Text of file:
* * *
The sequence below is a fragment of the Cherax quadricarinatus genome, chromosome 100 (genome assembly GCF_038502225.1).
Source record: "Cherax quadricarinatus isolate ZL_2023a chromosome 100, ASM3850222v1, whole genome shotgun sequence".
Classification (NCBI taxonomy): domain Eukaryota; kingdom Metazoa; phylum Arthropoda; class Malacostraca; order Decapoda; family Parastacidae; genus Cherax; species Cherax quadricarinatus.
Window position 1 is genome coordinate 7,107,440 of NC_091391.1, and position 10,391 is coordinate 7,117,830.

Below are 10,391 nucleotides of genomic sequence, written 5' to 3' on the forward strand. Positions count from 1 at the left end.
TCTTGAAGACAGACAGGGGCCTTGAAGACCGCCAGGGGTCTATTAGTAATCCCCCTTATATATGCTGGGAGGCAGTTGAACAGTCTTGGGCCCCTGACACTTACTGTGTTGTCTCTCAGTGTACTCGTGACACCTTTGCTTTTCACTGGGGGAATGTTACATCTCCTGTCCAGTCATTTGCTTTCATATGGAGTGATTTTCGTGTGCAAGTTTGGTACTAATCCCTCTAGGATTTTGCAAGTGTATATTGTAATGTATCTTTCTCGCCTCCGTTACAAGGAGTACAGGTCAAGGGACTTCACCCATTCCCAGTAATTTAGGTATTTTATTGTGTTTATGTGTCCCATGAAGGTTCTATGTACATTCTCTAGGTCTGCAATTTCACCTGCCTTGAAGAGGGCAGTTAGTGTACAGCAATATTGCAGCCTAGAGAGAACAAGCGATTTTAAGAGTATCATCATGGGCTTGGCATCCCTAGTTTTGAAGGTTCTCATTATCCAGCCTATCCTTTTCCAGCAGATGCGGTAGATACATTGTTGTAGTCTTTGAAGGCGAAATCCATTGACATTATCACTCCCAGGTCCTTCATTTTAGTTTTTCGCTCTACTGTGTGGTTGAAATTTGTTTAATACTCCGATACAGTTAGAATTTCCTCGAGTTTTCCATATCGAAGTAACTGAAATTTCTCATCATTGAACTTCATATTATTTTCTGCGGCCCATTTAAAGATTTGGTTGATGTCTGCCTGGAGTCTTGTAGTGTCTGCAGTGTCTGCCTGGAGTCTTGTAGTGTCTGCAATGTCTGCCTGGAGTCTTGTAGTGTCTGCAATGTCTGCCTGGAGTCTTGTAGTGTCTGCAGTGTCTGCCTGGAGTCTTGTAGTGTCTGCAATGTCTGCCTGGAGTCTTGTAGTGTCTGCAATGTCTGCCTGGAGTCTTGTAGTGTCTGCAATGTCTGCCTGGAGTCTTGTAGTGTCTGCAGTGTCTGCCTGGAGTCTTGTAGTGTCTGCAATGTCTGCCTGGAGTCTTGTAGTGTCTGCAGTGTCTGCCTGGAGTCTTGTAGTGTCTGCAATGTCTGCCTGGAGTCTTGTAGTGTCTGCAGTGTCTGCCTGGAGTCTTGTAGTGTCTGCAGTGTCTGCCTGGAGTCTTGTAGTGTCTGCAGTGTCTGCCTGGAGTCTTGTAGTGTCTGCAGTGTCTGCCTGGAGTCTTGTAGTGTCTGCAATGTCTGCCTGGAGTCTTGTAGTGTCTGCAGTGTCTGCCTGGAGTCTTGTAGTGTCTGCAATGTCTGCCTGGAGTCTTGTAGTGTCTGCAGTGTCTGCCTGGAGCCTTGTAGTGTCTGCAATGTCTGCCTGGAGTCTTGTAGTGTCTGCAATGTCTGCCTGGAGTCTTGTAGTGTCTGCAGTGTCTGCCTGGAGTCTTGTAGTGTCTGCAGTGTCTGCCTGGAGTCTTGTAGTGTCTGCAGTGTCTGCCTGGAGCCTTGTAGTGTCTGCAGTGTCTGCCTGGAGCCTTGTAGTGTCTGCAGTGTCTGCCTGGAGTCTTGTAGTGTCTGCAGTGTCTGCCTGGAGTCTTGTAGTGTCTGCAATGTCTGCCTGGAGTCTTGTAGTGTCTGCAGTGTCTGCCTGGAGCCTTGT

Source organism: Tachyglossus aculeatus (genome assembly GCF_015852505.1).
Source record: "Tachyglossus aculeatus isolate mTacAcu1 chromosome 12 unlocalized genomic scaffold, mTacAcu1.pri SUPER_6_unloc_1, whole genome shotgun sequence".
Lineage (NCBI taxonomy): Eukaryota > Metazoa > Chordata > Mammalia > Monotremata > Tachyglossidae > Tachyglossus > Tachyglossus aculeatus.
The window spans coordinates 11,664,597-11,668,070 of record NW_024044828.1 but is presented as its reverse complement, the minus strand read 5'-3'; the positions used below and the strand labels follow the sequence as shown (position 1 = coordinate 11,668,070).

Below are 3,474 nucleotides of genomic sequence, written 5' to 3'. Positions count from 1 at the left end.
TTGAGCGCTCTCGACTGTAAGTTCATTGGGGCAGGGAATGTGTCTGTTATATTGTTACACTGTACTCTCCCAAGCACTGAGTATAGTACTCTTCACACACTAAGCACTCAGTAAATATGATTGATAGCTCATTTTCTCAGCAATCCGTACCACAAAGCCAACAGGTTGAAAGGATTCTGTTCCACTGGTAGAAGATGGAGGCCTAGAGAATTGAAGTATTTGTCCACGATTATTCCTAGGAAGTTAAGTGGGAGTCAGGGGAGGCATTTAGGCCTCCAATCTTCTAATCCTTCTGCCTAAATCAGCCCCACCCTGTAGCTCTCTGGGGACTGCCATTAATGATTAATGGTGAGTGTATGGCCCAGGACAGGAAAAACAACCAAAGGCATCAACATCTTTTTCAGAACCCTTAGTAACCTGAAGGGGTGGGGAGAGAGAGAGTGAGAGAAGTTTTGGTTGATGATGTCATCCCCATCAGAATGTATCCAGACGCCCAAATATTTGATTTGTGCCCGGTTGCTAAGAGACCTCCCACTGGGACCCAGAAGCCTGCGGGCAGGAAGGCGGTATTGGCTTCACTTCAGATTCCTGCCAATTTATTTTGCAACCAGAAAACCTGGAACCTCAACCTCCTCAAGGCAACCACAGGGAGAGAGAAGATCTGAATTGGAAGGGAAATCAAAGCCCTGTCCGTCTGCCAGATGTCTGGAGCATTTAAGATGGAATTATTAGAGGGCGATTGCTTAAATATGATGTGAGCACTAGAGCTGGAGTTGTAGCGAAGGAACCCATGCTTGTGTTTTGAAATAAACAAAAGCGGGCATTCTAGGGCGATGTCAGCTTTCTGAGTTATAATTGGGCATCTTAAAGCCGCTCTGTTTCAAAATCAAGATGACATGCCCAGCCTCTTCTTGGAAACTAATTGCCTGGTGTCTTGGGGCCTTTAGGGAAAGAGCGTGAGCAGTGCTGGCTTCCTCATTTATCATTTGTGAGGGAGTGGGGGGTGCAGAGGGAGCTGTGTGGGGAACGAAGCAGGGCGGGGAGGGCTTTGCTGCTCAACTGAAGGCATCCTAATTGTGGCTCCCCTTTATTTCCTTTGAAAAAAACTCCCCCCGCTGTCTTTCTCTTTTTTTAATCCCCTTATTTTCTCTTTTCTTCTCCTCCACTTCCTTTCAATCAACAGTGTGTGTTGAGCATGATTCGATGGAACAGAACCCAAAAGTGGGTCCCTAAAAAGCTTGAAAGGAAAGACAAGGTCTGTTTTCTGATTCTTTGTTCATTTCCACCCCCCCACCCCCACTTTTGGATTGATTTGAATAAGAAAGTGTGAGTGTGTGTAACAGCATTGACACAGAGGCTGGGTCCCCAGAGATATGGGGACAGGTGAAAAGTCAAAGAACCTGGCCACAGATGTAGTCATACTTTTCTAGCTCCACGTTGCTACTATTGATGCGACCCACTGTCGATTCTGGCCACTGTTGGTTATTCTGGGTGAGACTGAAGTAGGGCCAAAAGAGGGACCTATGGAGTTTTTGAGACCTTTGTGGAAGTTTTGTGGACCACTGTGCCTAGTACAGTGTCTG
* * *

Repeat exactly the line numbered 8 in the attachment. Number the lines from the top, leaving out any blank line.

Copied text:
Source record: "Tachyglossus aculeatus isolate mTacAcu1 chromosome 12 unlocalized genomic scaffold, mTacAcu1.pri SUPER_6_unloc_1, whole genome shotgun sequence".